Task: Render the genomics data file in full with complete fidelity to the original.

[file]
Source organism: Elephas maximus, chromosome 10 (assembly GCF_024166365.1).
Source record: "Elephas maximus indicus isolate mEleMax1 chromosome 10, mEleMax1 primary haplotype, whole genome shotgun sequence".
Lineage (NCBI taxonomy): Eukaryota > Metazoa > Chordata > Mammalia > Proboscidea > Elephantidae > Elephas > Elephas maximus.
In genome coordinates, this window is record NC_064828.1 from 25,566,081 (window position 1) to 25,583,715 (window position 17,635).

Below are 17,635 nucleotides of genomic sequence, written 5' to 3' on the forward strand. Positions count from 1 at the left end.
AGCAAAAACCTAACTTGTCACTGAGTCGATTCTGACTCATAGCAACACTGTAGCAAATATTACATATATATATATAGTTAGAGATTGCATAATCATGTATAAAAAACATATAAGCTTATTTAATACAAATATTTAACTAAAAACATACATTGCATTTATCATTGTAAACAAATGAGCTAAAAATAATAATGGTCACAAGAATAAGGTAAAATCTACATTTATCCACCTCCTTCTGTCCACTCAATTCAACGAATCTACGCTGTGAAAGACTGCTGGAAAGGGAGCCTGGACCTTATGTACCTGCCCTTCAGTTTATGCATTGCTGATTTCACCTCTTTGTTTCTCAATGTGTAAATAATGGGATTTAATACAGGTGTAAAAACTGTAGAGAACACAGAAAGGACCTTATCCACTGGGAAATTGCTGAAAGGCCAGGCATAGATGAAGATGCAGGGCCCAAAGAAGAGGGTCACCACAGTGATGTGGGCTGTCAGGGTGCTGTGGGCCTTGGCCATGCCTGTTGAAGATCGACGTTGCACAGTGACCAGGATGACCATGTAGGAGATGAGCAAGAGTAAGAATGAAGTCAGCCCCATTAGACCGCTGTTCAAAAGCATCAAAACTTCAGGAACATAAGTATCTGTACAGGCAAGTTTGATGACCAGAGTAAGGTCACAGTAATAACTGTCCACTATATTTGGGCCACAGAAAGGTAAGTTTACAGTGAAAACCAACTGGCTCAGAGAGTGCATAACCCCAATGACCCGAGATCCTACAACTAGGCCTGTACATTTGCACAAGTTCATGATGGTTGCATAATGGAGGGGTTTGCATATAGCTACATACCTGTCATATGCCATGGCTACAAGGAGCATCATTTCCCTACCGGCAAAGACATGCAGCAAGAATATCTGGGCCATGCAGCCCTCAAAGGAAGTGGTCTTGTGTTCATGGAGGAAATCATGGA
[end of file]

Source organism: Elephas maximus, chromosome 10 (assembly GCF_024166365.1).
Source record: "Elephas maximus indicus isolate mEleMax1 chromosome 10, mEleMax1 primary haplotype, whole genome shotgun sequence".
Lineage (NCBI taxonomy): Eukaryota > Metazoa > Chordata > Mammalia > Proboscidea > Elephantidae > Elephas > Elephas maximus.
In genome coordinates, this window is record NC_064828.1 from 25,566,081 (window position 1) to 25,583,715 (window position 17,635).

Below are 17,635 nucleotides of genomic sequence, written 5' to 3' on the forward strand. Positions count from 1 at the left end.
AGCAAAAACCTAACTTGTCACTGAGTCGATTCTGACTCATAGCAACACTGTAGCAAATATTACATATATATATATAGTTAGAGATTGCATAATCATGTATAAAAAACATATAAGCTTATTTAATACAAATATTTAACTAAAAACATACATTGCATTTATCATTGTAAACAAATGAGCTAAAAATAATAATGGTCACAAGAATAAGGTAAAATCTACATTTATCCACCTCCTTCTGTCCACTCAATTCAACGAATCTACGCTGTGAAAGACTGCTGGAAAGGGAGCCTGGACCTTATGTACCTGCCCTTCAGTTTATGCATTGCTGATTTCACCTCTTTGTTTCTCAATGTGTAAATAATGGGATTTAATACAGGTGTAAAAACTGTAGAGAACACAGAAAGGACCTTATCCACTGGGAAATTGCTGAAAGGCCAGGCATAGATGAAGATGCAGGGCCCAAAGAAGAGGGTCACCACAGTGATGTGGGCTGTCAGGGTGCTGTGGGCCTTGGCCATGCCTGTTGAAGATCGACGTTGCACAGTGACCAGGATGACCATGTAGGAGATGAGCAAGAGTAAGAATGAAGTCAGCCCCATTAGACCGCTGTTCAAAAGCATCAAAACTTCAGGAACATAAGTATCTGTACAGGCAAGTTTGATGACCAGAGTAAGGTCACAGTAATAACTGTCCACTATATTTGGGCCACAGAAAGGTAAGTTTACAGTGAAAACCAACTGGCTCAGAGAGTGCATAACCCCAATGACCCGAGATCCTACAACTAGGCCTGTACATTTGCACAAGTTCATGATGGTTGCATAATGGAGGGGTTTGCATATAGCTACATACCTGTCATATGCCATGGCTACAAGGAGCATCATTTCCCTACCGGCAAAGACATGCAGCAAGAATATCTGGGCCATGCAGCCCTCAAAGGAAGTGGTCTTGTGTTCATGGAGGAAATCATGGA